“Without stories one would hardly know what world one was in.”
That’s a line from “Old School.” A member of the faculty is heaping praise on our unnamed narrator for the quality of his most recent short story.
“It has to do with self-consciousness…Though I’m no believer, I find it interesting that self-consciousness is associated with the Fall. Nakedness and shame. Knowledge of ourselves as a thing apart, and bound to die. Exile. We speak of self-consciousness as a burden or a problem, and so it is-the problem being how to use it to bring ourselves out of exile. Whereas our tending is to lose ourselves in the distance, wouldn’t you say?”
Knowledge of ourselves as a thing apart, and bound to die…
Certainly ‘exile’ is what we expect when our narrator turns in the story being lauded by Mr. Ramsey. We know, at the time, that it’s not the narrator’s story.
No “spoiler alert” needed here. We already know this group of ambitious student writers will do “almost anything” to reach their goals. The book jacket has made this clear. We don’t care “what” the “almost anything” is. We want to see how the narrator will squirm, how he will pay for his crime.
But the ending is a curve ball. There is no squirming. No shame. No exile.
I will be scratching my head for a long time over the coda but it’s a thing of beauty, in terms of craft, by itself. Wolff seems to anticipate our head-scratching. It’s late in the book, years after the narrator’s school-boy ambition took him too far (at least by normal standards). We think he should be a fallen writer, perhaps now a construction worker or truck driver, somebody who should be licking his wounds. But he’s being invited back to his “Old School.” He’s being invited back as a returning hero, to sit at the table of the esteemed authors who have visited in the decades prior. He contemplates the invitation with this thought:
“Maybe that shapely close was part of what held me back. The appetite for decisive endings, even the belief that they’re possible, makes me uneasy in life as in writing, and may have accounted for some of the dread I felt at the thought of going back.”
A moment later…
“The excuse I gave myself at the time was that someday I’d write something about my days at the school, and needed to guard my fragile version of the place. Memory is a dream to begin with, and what I had was a dream of memory, not to be put to the test.”
It’s the lack of remorse that’s the puzzler here. The build-up is special. The idea of students who take writing and reading and literature so seriously that they compete for the privilege of exclusive access, a “trophy meeting,” with a top writer of the day, beginning with Robert Frost and then Ayn Rand and Ernest Hemingway. It’s the Rand sections where “Old School” gains steam. Wolff peels back the vanity and self-importance of faculty, teachers, students and the visiting writers too. “Old School” feels like it takes place in a special cocoon for thinkers and writers, among many students who have a spot reserved for them in life.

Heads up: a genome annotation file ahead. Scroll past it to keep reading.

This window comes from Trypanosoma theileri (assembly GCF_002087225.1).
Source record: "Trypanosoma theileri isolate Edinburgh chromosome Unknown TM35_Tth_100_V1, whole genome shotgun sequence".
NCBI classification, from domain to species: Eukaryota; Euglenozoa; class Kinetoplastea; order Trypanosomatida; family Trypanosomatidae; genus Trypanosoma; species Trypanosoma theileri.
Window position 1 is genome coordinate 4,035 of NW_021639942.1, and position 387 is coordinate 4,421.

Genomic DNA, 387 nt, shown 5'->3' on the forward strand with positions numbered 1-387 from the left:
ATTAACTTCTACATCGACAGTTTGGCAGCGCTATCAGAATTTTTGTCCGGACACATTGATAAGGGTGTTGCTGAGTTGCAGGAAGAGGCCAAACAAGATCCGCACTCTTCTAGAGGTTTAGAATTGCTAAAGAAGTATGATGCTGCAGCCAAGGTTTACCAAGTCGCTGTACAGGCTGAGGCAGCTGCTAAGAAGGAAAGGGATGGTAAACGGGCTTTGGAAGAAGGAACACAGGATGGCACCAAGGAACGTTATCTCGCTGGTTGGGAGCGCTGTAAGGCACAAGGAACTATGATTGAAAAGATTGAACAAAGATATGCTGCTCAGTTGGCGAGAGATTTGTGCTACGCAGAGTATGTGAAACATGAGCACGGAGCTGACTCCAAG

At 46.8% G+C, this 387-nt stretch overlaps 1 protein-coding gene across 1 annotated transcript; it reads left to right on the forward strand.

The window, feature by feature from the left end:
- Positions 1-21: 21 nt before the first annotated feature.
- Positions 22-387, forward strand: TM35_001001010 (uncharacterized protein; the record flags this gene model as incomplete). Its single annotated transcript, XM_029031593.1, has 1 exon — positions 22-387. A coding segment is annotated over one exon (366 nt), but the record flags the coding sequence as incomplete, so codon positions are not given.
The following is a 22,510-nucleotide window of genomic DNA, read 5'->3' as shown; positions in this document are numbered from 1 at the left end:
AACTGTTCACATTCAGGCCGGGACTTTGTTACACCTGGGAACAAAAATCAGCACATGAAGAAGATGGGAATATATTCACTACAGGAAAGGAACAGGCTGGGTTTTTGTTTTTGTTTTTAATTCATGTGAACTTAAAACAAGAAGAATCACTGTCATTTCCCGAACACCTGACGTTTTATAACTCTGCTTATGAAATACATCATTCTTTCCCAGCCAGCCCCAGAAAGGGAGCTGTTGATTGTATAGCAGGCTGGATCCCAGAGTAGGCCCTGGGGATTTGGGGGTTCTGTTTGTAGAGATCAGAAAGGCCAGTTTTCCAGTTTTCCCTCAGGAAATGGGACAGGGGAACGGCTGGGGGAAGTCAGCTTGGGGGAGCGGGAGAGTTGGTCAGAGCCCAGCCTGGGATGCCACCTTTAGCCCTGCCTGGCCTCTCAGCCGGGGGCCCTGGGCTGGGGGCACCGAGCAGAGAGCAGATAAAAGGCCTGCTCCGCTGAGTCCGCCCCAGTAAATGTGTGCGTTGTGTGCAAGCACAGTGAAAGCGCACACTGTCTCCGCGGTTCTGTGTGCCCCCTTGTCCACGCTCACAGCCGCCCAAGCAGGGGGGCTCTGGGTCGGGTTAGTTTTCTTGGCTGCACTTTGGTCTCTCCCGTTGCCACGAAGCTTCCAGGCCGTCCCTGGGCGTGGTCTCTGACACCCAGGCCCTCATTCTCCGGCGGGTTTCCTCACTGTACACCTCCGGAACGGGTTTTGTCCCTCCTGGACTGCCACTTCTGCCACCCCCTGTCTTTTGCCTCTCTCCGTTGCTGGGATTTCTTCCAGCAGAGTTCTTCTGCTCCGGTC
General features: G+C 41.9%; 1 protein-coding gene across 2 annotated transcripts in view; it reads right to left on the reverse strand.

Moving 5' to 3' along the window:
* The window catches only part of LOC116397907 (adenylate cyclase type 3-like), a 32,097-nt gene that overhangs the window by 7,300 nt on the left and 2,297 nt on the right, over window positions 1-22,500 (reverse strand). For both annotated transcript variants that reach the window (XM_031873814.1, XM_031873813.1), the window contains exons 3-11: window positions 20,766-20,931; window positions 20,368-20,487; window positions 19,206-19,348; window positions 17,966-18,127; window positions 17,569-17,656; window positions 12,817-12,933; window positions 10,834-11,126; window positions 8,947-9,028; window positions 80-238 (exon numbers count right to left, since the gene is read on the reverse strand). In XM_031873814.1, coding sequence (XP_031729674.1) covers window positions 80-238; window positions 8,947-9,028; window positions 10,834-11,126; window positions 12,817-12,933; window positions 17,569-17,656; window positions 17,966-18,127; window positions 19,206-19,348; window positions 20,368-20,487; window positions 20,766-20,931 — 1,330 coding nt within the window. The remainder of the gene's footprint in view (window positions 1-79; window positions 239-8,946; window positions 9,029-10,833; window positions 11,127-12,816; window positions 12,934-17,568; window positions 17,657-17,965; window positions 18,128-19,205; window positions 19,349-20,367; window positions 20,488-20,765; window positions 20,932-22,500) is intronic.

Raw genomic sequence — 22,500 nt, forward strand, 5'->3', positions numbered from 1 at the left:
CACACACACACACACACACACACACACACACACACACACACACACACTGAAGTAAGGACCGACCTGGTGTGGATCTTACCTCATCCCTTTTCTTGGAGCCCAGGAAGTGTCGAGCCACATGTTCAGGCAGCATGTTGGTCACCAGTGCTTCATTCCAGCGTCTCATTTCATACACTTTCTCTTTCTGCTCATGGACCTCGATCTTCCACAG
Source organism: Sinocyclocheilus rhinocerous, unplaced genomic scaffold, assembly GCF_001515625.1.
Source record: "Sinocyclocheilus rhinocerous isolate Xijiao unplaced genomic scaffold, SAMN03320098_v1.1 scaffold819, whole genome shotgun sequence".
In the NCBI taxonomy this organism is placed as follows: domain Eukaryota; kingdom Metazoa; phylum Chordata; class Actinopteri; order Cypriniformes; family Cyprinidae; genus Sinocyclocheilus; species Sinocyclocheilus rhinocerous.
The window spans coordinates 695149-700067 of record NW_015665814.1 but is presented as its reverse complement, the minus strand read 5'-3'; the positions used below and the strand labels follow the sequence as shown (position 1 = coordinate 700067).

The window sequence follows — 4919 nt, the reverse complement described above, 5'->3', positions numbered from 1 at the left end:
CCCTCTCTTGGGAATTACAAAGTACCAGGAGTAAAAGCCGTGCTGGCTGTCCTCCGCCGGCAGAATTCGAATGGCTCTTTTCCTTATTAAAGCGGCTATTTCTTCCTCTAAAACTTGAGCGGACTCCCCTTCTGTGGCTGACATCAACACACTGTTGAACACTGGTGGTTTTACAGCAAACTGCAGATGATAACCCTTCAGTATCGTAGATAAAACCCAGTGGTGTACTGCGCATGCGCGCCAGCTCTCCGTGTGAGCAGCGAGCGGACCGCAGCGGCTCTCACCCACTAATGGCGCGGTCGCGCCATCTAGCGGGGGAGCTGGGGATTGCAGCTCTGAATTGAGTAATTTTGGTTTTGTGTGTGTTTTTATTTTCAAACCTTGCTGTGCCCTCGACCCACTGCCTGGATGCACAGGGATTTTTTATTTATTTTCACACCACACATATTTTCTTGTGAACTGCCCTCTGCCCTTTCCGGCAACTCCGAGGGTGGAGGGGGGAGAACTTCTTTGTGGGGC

What propels the narrator to take the steps he does, to take the gamble? How does he feel when his risk-taking move is exposed? In a “normal” book with a regular structure, there would be a price to pay, there would be guilt, shame, remorse. After all, our narrator has pulled off a “low, shameless, asinine hoax.”
But here, nothing.
There should be exile.
But, no. Even the “Old School” wants him back in order to savor his presence. Mr. Ramsey is doing the inviting and, at this chance encounter in Seattle, tells a long story about the former headmaster’s long-lingering white lie about Ernest Hemingway and how its potential exposure cost the headmaster, Arch Makepeace, no small amount of pride. He had been given more leeway, granted more internal “power” at the school because he claimed to have known Hemingway. He was connected to a greatness “radiant with glamour” but it wasn’t true. When Hemingway gets invited to the school as one of the “trophies,” Makepeace must slip away.
So whose crime is worse? Makepeace let the little white lie live. Our narrator committed literary theft-wholesale. But the “Old School” wants him back. Why? Because “there’s an almost physical attraction to privilege” and along with that attraction a “resolve to be near it any cost.”
I love TW’s work, but not that one. I found Old School tedious and self-aggrandizing, almost. That was one of the last Wolff books I picked up.
Disagree, obviously. Really can’t stop thinking about this book. One more recent conclusion: the headmaster was living in the world was where his white lie had taken root, grown to live. The main character is separated from this world for a long time, prior to the book’s coda. Somehow or someway he has managed to forge a new reputation, through, most likely, simply living it down. Makes for a terrific contrast.